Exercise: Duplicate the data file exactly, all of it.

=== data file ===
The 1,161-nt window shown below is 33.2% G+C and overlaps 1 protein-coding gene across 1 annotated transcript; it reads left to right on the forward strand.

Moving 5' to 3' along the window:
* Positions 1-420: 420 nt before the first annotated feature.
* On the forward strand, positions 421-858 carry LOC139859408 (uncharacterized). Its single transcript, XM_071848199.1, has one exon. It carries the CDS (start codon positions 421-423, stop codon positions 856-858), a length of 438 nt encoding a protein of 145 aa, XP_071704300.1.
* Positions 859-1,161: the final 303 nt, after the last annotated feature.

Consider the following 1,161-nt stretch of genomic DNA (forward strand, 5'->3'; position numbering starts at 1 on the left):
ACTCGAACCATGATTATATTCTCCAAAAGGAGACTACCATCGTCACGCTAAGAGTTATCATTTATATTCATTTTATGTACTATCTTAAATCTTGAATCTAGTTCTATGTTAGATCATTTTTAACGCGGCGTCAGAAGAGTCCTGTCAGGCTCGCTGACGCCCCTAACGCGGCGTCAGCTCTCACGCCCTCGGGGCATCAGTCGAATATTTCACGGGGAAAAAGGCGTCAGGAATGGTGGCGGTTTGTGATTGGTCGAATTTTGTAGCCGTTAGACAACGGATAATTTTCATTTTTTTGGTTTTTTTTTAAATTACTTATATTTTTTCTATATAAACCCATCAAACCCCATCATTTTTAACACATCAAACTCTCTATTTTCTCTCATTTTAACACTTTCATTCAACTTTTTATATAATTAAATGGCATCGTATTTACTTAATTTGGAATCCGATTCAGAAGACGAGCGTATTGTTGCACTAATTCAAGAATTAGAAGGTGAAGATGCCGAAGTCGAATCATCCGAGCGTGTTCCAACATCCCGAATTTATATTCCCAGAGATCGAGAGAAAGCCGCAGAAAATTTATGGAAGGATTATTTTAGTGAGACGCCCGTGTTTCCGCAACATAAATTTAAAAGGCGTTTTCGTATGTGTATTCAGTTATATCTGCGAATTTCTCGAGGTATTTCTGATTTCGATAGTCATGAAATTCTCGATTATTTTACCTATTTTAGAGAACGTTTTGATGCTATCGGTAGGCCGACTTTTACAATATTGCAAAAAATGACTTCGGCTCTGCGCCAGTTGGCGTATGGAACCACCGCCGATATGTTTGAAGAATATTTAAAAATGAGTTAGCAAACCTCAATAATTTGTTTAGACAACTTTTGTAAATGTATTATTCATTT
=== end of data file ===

The 1,161-nt window shown below is 33.2% G+C and overlaps 1 protein-coding gene across 1 annotated transcript; it reads left to right on the forward strand.

Moving 5' to 3' along the window:
* Positions 1-420: 420 nt before the first annotated feature.
* On the forward strand, positions 421-858 carry LOC139859408 (uncharacterized). Its single transcript, XM_071848199.1, has one exon. It carries the CDS (start codon positions 421-423, stop codon positions 856-858), a length of 438 nt encoding a protein of 145 aa, XP_071704300.1.
* Positions 859-1,161: the final 303 nt, after the last annotated feature.

Consider the following 1,161-nt stretch of genomic DNA (forward strand, 5'->3'; position numbering starts at 1 on the left):
ACTCGAACCATGATTATATTCTCCAAAAGGAGACTACCATCGTCACGCTAAGAGTTATCATTTATATTCATTTTATGTACTATCTTAAATCTTGAATCTAGTTCTATGTTAGATCATTTTTAACGCGGCGTCAGAAGAGTCCTGTCAGGCTCGCTGACGCCCCTAACGCGGCGTCAGCTCTCACGCCCTCGGGGCATCAGTCGAATATTTCACGGGGAAAAAGGCGTCAGGAATGGTGGCGGTTTGTGATTGGTCGAATTTTGTAGCCGTTAGACAACGGATAATTTTCATTTTTTTGGTTTTTTTTTAAATTACTTATATTTTTTCTATATAAACCCATCAAACCCCATCATTTTTAACACATCAAACTCTCTATTTTCTCTCATTTTAACACTTTCATTCAACTTTTTATATAATTAAATGGCATCGTATTTACTTAATTTGGAATCCGATTCAGAAGACGAGCGTATTGTTGCACTAATTCAAGAATTAGAAGGTGAAGATGCCGAAGTCGAATCATCCGAGCGTGTTCCAACATCCCGAATTTATATTCCCAGAGATCGAGAGAAAGCCGCAGAAAATTTATGGAAGGATTATTTTAGTGAGACGCCCGTGTTTCCGCAACATAAATTTAAAAGGCGTTTTCGTATGTGTATTCAGTTATATCTGCGAATTTCTCGAGGTATTTCTGATTTCGATAGTCATGAAATTCTCGATTATTTTACCTATTTTAGAGAACGTTTTGATGCTATCGGTAGGCCGACTTTTACAATATTGCAAAAAATGACTTCGGCTCTGCGCCAGTTGGCGTATGGAACCACCGCCGATATGTTTGAAGAATATTTAAAAATGAGTTAGCAAACCTCAATAATTTGTTTAGACAACTTTTGTAAATGTATTATTCATTT